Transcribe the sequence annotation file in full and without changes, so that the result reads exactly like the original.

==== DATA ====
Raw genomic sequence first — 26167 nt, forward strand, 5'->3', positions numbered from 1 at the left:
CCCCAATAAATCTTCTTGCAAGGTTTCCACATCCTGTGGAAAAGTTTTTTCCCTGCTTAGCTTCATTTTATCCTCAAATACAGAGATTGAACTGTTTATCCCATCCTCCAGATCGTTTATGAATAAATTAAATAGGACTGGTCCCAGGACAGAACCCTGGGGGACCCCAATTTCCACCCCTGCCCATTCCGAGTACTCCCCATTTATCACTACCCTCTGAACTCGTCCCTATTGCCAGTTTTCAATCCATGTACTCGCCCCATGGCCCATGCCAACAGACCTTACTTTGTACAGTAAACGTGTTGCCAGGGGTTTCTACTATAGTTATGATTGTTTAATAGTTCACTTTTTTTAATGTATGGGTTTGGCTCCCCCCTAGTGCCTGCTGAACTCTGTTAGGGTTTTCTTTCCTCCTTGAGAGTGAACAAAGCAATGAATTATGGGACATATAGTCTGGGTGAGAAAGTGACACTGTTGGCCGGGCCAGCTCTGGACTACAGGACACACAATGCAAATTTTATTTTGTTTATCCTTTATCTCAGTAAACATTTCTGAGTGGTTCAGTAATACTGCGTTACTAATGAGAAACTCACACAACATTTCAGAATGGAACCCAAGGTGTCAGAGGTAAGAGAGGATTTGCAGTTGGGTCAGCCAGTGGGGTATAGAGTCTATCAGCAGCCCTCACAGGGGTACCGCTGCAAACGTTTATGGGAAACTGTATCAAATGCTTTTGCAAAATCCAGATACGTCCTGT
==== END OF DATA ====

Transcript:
Raw genomic sequence first — 26167 nt, forward strand, 5'->3', positions numbered from 1 at the left:
CCCCAATAAATCTTCTTGCAAGGTTTCCACATCCTGTGGAAAAGTTTTTTCCCTGCTTAGCTTCATTTTATCCTCAAATACAGAGATTGAACTGTTTATCCCATCCTCCAGATCGTTTATGAATAAATTAAATAGGACTGGTCCCAGGACAGAACCCTGGGGGACCCCAATTTCCACCCCTGCCCATTCCGAGTACTCCCCATTTATCACTACCCTCTGAACTCGTCCCTATTGCCAGTTTTCAATCCATGTACTCGCCCCATGGCCCATGCCAACAGACCTTACTTTGTACAGTAAACGTGTTGCCAGGGGTTTCTACTATAGTTATGATTGTTTAATAGTTCACTTTTTTTAATGTATGGGTTTGGCTCCCCCCTAGTGCCTGCTGAACTCTGTTAGGGTTTTCTTTCCTCCTTGAGAGTGAACAAAGCAATGAATTATGGGACATATAGTCTGGGTGAGAAAGTGACACTGTTGGCCGGGCCAGCTCTGGACTACAGGACACACAATGCAAATTTTATTTTGTTTATCCTTTATCTCAGTAAACATTTCTGAGTGGTTCAGTAATACTGCGTTACTAATGAGAAACTCACACAACATTTCAGAATGGAACCCAAGGTGTCAGAGGTAAGAGAGGATTTGCAGTTGGGTCAGCCAGTGGGGTATAGAGTCTATCAGCAGCCCTCACAGGGGTACCGCTGCAAACGTTTATGGGAAACTGTATCAAATGCTTTTGCAAAATCCAGATACGTCCTGT